09 June 2009


After reading Makoto Fujimura's review (which, in itself, is beautiful), I'm looking for ways to take Shelli to see "Departures." I'm reminded that film and story telling (and thoughtful, biblical commentary) have their place in pointing us to truth.
"The term “funeral parlor” does not quite do justice to the scene. The Japanese word “nokanshi” is closest to “encoffineer,” but the word only describes the task of preparing the dead body for cremation. The nokanshi in the Academy Award-winning movie Departures does the task, yes - but does so carefully, lovingly, and artfully.

Such an “art” of preparing the dead body seems unnecessary in today’s modern Japan: by law, the body will soon to be cremated, so pragmatism dictates only the minimum preparation. In Departures, even the grief-numbed family of the deceased cannot fully comprehend why this art is taking place. Other funeral directors do not really acknowledge that the occupation of nokanshi even exists in modern Japan.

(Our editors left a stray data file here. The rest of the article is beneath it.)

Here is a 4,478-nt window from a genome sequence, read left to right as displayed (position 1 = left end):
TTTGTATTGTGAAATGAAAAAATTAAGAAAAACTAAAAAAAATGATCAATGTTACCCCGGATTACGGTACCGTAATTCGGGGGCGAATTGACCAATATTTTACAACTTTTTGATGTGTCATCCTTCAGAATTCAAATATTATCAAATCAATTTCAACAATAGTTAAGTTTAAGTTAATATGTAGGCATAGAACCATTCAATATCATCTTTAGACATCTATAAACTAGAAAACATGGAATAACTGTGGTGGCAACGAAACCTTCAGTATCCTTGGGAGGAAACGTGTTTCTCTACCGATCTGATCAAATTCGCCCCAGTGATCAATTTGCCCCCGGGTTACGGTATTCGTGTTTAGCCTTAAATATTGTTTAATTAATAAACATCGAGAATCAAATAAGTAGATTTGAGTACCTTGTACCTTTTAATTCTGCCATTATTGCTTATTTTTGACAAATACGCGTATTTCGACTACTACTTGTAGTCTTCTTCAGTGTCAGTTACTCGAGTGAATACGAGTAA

Isn’t our task to get rid of the body as soon as possible? Apparently, we have all forgotten, in our pre-packaged, convenience-driven culture, how to bury our dead. And yet someone passes away every day somewhere in our provinces. Death is ubiquitous and immediate to our lives, but we do as little as possible to prepare to face that reality. Thus this “art” of preparing the dead body infringes upon the most sacred, and the most neglected, part of our lives. Departures chooses to dwells there, deep beneath the tradition and conventions of our days, and at the same time dares to plumb the depth of Japanese aesthetic and culture."

"...how many of those who see death as a gate, rather than an end, would dare do the unwanted task? Would we volunteer our artistry to consider those who may be neglected by society, or who do not see death as a preparation, our final destiny? Should we not be the first to engage with the sick (swine flu included) or the dead? Would we be honored to be called a misfit in order to fulfill a sacred call to serve the “least of these?”

Extravagantly and gently, Departures moves us to such emotional and spiritual quests. In Japan, beauty has always been associated with death; it is only now in Departures that we have a re-definition of Japanese beauty as a conversation for persevering, enduring life. It is a rare feast - even among the dead, the accursed ghosts haunting our convenience culture - to taste such lovingly crafted delicacy, a re-humanized vision for death and life.


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